Monitoring patient safety during clinical trials is a critical component throughout the drug development life-cycle. Pharmaceutical sponsors must work proactively and collaboratively with all stakeholders to ensure a systematic approach to safety monitoring. The regulatory landscape has evolved with increased requirements for risk management plans, risk evaluation and minimization strategies. As the industry transitions from passive to active safety surveillance activities, there will be greater demand for more comprehensive and innovative approaches that apply quantitative methods to accumulating data from all sources, ranging from the discovery and preclinical through clinical and post-approval stages.

We have discussed several statistical methods that can be applied to monitor ongoing clinical trials in either a blinded or an unblinded fashion. We recommend the Bayesian approach as the analytical framework for safety monitoring due to its flexibilities in incorporating the ‘current’ knowledge of the safety profile into the decision making. In addition, Bayesian methods allow sponsors to take advantage of information originating from multiple sources both internal and external to the trial. This is an important advantage, as safety signals identified in clinical trials alone may be limited. The globalization of clinical trials has posed additional challenges. A great deal of coordination is required of sponsors to ensure timely communication of new safety findings among all stakeholders in all regions. Efforts in building a standard safety data warehouse across all trials in a development program will lay a solid foundation for integrated safety analyses. Innovative statistical methods can be applied to increase the efficiency in reviewing a large volume of safety data, to identify safety trends and to establish prospective monitoring guidelines, as described in this article.

Conflict of Interest

The authors declare no conflict of interest.

References

  1. International Conference on Harmonization (ICH). Guideline for Good Clinical Practice E6(R1), 1996. Available online: http://www.ich.org/fileadmin/Public_Web_Site/ICH_Products/Guidelines/Efficacy/E6_R1/Step4/E6_R1__Guideline.pdf (accessed on 8 October 2010).
  2. Council for International Organizations of Medical Sciences (CIOMS) in collaboration with the World Health Organization (WHO). International Ethical Guidelines for Biomedical Research Involving Human Subjects. CIOMS & WHO: Geneva, Switzerland, 2002.
  3. The Declaration of Helsinki; World Medical Association: Somerset West, South Africa, 1996.
  4. European Clinical Trials Directive 2001/20/EC. Available online: http://eur-lex.europa.eu/LexUriServ/LexUriServ.do?uri=OJ:L:2001:121:0034:0044:en:PDF (accessed on 09 October 2012).
  5. United States Food and Drug Administration. Guidance for Industry, Premarketing Risk Assessment, 2005. Available online: http://www.fda.gov/downloads/RegulatoryInformation/Guidances/ucm126958.pdf (accessed on 09 October 2012).
  6. Food and Drug Administration (FDA). Guidance for Industry, Development and Use of Risk Minimization Action Plans, 2005. Available online: http://www.fda.gov/downloads/RegulatoryInformation/Guidances/UCM126830.pdf (accessed on 09 October 2012).
  7. Food and Drug Administration (FDA). Guidance for Industry, Good Pharmacovigilance Practices and Pharmacoepidemiologic Assessment, 2005. Available online: http://www.fda.gov/downloads/RegulatoryInformation/Guidances/UCM126834.pdf (accessed on 09 October 2012).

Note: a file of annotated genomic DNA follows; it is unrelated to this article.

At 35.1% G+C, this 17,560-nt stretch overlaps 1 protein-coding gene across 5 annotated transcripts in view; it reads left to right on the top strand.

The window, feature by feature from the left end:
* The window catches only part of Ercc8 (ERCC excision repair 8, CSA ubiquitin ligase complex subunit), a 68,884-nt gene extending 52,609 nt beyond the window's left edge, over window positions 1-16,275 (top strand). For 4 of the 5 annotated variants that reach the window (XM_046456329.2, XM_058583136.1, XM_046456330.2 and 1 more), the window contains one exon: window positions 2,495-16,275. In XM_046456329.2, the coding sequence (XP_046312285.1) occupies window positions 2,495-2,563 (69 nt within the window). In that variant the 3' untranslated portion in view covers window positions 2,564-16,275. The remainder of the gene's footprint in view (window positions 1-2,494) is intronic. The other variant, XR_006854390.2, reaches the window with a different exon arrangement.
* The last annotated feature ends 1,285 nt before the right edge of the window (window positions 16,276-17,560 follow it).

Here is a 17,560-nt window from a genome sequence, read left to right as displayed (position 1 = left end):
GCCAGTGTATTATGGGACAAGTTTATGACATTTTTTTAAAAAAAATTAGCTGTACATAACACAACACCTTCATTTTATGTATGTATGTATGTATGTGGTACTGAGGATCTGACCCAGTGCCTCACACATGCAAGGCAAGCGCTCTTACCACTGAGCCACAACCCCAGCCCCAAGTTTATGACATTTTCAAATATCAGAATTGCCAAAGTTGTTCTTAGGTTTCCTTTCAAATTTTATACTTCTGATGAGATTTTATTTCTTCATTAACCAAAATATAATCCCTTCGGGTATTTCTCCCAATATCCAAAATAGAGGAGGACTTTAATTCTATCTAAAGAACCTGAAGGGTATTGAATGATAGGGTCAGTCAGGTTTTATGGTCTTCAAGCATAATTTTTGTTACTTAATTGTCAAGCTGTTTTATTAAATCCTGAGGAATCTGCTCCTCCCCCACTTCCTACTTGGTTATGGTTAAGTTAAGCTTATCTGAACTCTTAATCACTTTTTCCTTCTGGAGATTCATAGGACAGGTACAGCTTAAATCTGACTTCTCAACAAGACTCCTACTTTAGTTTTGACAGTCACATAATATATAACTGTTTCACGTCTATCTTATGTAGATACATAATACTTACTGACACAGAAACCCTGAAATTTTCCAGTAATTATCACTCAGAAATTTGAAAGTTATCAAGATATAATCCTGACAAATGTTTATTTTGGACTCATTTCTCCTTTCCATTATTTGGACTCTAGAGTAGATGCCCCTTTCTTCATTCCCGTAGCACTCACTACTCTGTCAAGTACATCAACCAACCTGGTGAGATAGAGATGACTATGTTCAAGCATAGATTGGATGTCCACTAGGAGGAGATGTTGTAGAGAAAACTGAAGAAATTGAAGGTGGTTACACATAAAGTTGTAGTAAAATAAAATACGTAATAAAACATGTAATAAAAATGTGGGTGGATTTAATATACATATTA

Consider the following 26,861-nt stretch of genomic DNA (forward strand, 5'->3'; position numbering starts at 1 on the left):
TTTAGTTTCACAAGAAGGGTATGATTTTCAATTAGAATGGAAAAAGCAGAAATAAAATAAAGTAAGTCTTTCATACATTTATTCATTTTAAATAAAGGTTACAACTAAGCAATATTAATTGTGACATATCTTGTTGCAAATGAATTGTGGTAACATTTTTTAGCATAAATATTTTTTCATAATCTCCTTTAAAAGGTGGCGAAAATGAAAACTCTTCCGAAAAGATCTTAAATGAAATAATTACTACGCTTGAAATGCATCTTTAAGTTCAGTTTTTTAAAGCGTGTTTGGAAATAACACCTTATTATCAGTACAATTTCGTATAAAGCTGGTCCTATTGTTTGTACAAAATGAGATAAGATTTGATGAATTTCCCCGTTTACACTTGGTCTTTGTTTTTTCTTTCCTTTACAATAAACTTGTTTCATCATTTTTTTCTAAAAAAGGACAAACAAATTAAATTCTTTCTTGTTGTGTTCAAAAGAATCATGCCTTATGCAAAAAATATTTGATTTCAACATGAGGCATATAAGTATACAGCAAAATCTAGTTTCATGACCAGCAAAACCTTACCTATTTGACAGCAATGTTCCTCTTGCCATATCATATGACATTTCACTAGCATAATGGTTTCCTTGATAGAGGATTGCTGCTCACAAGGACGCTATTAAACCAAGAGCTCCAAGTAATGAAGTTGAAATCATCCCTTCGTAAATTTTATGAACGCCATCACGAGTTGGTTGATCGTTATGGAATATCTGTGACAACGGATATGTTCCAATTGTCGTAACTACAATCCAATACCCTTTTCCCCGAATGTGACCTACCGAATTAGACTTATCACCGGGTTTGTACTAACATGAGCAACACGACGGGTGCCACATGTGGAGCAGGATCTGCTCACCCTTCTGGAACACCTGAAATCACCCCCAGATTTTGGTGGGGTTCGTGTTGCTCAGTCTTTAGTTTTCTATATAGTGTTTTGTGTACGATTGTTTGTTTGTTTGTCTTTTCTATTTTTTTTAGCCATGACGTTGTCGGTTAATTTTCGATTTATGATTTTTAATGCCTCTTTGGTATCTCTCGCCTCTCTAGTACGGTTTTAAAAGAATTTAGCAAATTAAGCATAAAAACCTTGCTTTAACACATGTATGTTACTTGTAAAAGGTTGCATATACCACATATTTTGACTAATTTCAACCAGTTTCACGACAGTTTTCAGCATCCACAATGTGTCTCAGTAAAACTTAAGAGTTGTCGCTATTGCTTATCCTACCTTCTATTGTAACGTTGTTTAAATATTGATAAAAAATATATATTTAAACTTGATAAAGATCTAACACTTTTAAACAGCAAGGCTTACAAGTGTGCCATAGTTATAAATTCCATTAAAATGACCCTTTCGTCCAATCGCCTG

8. Grady, C. Payment of Clinical Research Subjects. J. Clin. Invest. 2005, 115, 1681–1687, doi:10.1172/JCI25694.
  9. Center for Drug Evaluation and Research, Center for Biologics Evaluation and Research. Guidance for industry and investigators: Safety reporting requirements for INDs and BA/BE studies, 2010. Available online: http://www.fda.gov/downloads/Drugs/GuidanceComplianceRegulatoryInformation/Guidances/UCM227351.pdf (accessed on 09 October 2012).
  10. Council for International Organizations of Medical Sciences (CIOMS) Working Group VI. Management of safety information from clinical trials. CIOMS: Geneva, Switzerland, 2005.
  11. Crowe, B.J.; Xia, H.A.; Berlin, J.A.; Watson, D.J.; Shi, H.; Lin, S.L.; Kuebler, J.; Schriver, R.C.; Santanello, N.C.; Rochester, G.; et al. Recommendations for safety planning, data collection, evaluation and reporting during drug, biologic and vaccine development: A report of the safety planning, evaluation andreporting team. Clin. Trials 2009, 6, 430–440.
  12. Xia, H.A.; Crowe, B.J.; Schriver, R.C.; Oster, M.; Hall, D.B. Planning and core analyses for periodic aggregate safety data reviews. Clin. Trials 2011, 8, 175–182, doi:10.1177/1740774510395635.
  13. Wald, A. Sequential tests of statistical hypotheses. Ann. Math. Stat. 1945, 16, 117–186, doi:10.1214/aoms/1177731118.
  14. Wald, A. Sequential Analysis; Wiley: New York, NY, USA, 1947.
  15. Goldman, A.; Hannan, P. Optimal continuous sequential boundaries for monitoring toxicity in clinical trials: A restricted search algorithm. Stat. Med. 2001, 20, 1575–1589, doi:10.1002/sim.713.
  16. Thall, C.P.; Simon, R. Practical Bayesian guidelines for phase IIB clinical trials. Biometrics 1994, 50, 337–349, doi:10.2307/2533377.
  17. Yin, G. Clinical Trial Design: Bayesian and Frequentist Adaptive Methods. Wiley: Hoboken, NJ, USA, 2012.
  18. Ball, G. Continuous safety monitoring for randomized controlled clinical trials with blinded treatment information. Contemp. Clin. Trials 2011, 32, S11–S17, doi:10.1016/j.cct.2011.05.008.
  19. SISA. Wald’s Sequential Probability. Available online: http://www.quantitativeskills.com/sisa/statistics/sprt.htm (accessed on 09 October 2012).
  20. MD Anderson Cancer Center, Software Download Site, Multc Lean. Available online: https://biostatistics.mdanderson.org/SoftwareDownload (accessed on 09 October 2012).
Pharmaceutics EISSN 1999-4923 Published by MDPI AG, Basel, Switzerland RSS E-Mail Table of Contents Alert